Maker Challenge: Bouncy Ball Factory

Contributed by: Nanotechnology RET, Department of Earth Science, School Science and Technology, Rice University

Quick Look

Grade Level: Middle school; also scalable for elementary school

Time Required: 1 hours 30 minutes (wild guess!)

An assortment of colorful rubber balls of different sizes.
Bouncy balls for fun, experimentation, and for the marketplace.
copyright
Copyright © 2005 高橋 宗史, Wikimedia Commons CC BY-SA 2.0 https://commons.wikimedia.org/wiki/Category:Bouncy_balls#/media/File:Colorful_Super_ball.jpg

Maker Challenge Recap

Students become product engineers in a bouncy ball factory as they design and prototype a polymer bouncy ball that meets specific requirements: must be spherical in shape, cannot disintegrate when thrown on the ground, and, of course, must bounce. Along with these design elements, students can build (with teacher assistance) a “shadow box” that helps measure the contact angle of the polymer that provides data on how to iterate. In addition, students must consider the aesthetics of their bouncy balls for customer approval and marketing purposes. Using the engineering design process, students design and create bouncy balls from polymers to create a fun, exciting toy for children.

Maker Materials & Supplies

  • borax
  • glue (such as an Elmer’s glue-all or school glue product)
  • water
  • beakers or other glassware for mixing ingredients
  • measuring spoons
  • digital scale
  • heat source (to heat the water)
  • UV light bulb
  • cardboard box, 25 cm x 25 cm (~10 in x 10 in)
  • ultraviolet light sensitive paper (SunPrint Paper, for instance) 3 sheets per group
  • protractors
  • notebook paper
  • pencils
  • food coloring or glitter (optional, but helps make the slime more vibrant)
  • Experiment Recording Worksheet

Worksheets and Attachments

Visit [www.teachengineering.org/makerchallenges/view/rice-2406-bouncy-ball-factory-engineering-challenge] to print or download.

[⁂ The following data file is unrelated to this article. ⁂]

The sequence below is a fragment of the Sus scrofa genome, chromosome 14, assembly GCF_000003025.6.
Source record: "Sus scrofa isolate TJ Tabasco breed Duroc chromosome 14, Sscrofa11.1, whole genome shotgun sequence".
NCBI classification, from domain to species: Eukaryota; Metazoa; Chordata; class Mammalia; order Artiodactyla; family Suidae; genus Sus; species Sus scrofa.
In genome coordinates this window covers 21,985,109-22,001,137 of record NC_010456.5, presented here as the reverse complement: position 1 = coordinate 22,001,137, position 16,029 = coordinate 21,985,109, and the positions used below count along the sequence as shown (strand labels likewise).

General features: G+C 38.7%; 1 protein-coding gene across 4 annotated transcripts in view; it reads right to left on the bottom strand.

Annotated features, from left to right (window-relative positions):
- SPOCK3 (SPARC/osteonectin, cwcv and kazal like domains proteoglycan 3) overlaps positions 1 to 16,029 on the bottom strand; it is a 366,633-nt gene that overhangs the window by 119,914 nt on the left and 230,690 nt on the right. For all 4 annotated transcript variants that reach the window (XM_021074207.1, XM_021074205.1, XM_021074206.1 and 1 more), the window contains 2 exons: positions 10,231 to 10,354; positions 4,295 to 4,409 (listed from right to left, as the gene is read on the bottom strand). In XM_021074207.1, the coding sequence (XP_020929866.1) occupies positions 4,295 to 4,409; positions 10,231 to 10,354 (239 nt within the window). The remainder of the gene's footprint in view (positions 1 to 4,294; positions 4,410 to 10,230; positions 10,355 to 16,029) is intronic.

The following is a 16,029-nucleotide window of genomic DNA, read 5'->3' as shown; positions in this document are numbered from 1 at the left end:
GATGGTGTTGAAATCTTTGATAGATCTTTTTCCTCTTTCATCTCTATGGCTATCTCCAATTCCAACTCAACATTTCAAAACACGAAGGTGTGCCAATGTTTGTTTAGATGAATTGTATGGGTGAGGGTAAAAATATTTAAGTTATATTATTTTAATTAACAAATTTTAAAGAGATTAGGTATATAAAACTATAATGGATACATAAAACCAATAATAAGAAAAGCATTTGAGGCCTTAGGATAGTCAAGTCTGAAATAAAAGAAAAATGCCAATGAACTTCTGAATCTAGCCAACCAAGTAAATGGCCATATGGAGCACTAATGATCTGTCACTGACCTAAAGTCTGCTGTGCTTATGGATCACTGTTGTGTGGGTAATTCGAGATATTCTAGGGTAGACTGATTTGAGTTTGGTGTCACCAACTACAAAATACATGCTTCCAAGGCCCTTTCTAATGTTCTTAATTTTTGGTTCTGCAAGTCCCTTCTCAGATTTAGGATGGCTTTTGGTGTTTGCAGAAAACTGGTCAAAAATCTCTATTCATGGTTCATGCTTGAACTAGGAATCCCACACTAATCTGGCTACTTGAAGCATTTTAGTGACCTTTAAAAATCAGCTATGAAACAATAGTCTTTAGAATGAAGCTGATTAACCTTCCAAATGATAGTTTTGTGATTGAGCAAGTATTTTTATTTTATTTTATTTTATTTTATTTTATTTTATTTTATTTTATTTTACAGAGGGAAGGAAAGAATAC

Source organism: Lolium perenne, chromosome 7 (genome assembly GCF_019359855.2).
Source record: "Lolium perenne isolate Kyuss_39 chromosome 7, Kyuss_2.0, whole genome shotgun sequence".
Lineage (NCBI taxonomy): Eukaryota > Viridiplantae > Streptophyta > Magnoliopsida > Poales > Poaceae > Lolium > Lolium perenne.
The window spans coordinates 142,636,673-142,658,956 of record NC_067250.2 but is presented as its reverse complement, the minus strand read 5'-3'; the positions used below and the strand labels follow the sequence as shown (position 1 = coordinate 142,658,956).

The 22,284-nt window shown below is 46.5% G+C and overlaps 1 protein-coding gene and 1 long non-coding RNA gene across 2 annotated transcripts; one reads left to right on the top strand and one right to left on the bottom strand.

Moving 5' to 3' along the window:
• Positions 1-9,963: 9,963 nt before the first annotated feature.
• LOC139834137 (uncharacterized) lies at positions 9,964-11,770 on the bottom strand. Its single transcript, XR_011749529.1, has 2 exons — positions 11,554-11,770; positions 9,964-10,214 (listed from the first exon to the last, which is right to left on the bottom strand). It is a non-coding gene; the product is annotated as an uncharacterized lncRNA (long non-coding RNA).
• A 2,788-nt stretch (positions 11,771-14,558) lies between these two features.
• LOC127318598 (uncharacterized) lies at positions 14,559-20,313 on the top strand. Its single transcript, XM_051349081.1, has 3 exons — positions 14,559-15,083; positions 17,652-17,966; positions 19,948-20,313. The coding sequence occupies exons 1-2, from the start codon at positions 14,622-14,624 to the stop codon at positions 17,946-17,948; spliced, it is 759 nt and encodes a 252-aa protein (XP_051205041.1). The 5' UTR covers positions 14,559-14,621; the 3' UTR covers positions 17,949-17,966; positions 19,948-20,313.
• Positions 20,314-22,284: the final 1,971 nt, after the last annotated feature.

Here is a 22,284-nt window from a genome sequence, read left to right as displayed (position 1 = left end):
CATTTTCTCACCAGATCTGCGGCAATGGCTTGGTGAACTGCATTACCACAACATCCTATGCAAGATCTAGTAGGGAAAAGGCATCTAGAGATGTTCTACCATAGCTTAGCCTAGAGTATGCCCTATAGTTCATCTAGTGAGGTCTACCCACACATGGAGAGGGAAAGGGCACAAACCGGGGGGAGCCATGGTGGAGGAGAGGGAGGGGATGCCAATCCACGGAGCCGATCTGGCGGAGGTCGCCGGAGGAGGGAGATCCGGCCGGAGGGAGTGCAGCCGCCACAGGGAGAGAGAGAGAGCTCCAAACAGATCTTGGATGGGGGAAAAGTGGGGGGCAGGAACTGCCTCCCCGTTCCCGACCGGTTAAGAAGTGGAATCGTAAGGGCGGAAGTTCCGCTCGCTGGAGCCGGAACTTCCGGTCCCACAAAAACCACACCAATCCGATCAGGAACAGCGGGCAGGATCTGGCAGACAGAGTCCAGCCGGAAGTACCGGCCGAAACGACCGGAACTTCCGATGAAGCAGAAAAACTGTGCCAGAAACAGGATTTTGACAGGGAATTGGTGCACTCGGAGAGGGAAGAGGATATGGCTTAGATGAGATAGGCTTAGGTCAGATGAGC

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Kickoff

Have you ever made slime in your science class? What can you tell me about slime? (Listen to students answers.) The slime you made is your science class is an example of a polymer. Does anyone know what a polymer is? (Listen to students answers.) Polymers are substances made by linking together chains of similar bonded units. Bouncy balls are also made from polymers.

Did you know that we could make bouncy balls using the same ingredients that we used to make slime? I know that when we heat up water and dissolve borax into the water, the mixture forms long chains of polymers that are too tiny to see with our eyes. After we add the glue, the glue helps bind the long chains together and we get a very slippery, slimy substance that can bounce if the conditions are just right!

I want to make a bouncy ball factory, and you are going to help me create the formula to use in the creation of these bouncy balls. I made a formula, but I am not sure if my balls will bounce so let us see what happens.

[Teacher combines 120 ml (4 oz.) of glue and 175 ml (6 oz.) of warm water in a clean beaker and mixes them together. In a second beaker, the teacher makes a solution of one teaspoon Borax and 120 ml (½ cup) of water. After the borax dissolves, combine the glue-water solution with the borax-water solution and mix. The combined solutions should start to form a kind of slime. Remove this slime from the beaker.]

If the product is too watery it will not bounce when I drop it onto the floor, instead it will splat onto the floor. If the mixture is too dry, the polymer will look like scrambled eggs and break apart on the floor. You have to find a good balance between wet and dry, and we can actually measure this using a technique called “contact angle”! Let us use the cardboard box, light-sensitive paper, and light bulb and work to build a shadow box that we can use for our measurements and iteration!

[After students construct the shadow box, the teacher takes the watery slime out of the beaker and shows how it resembles more of a blob than a ball. The teacher shows the angle of the base compared to the hump of the blob using the shadow box with the UV light. It will resemble a hill, when we want it to look more like a ball as shown by the UV sensitive paper.]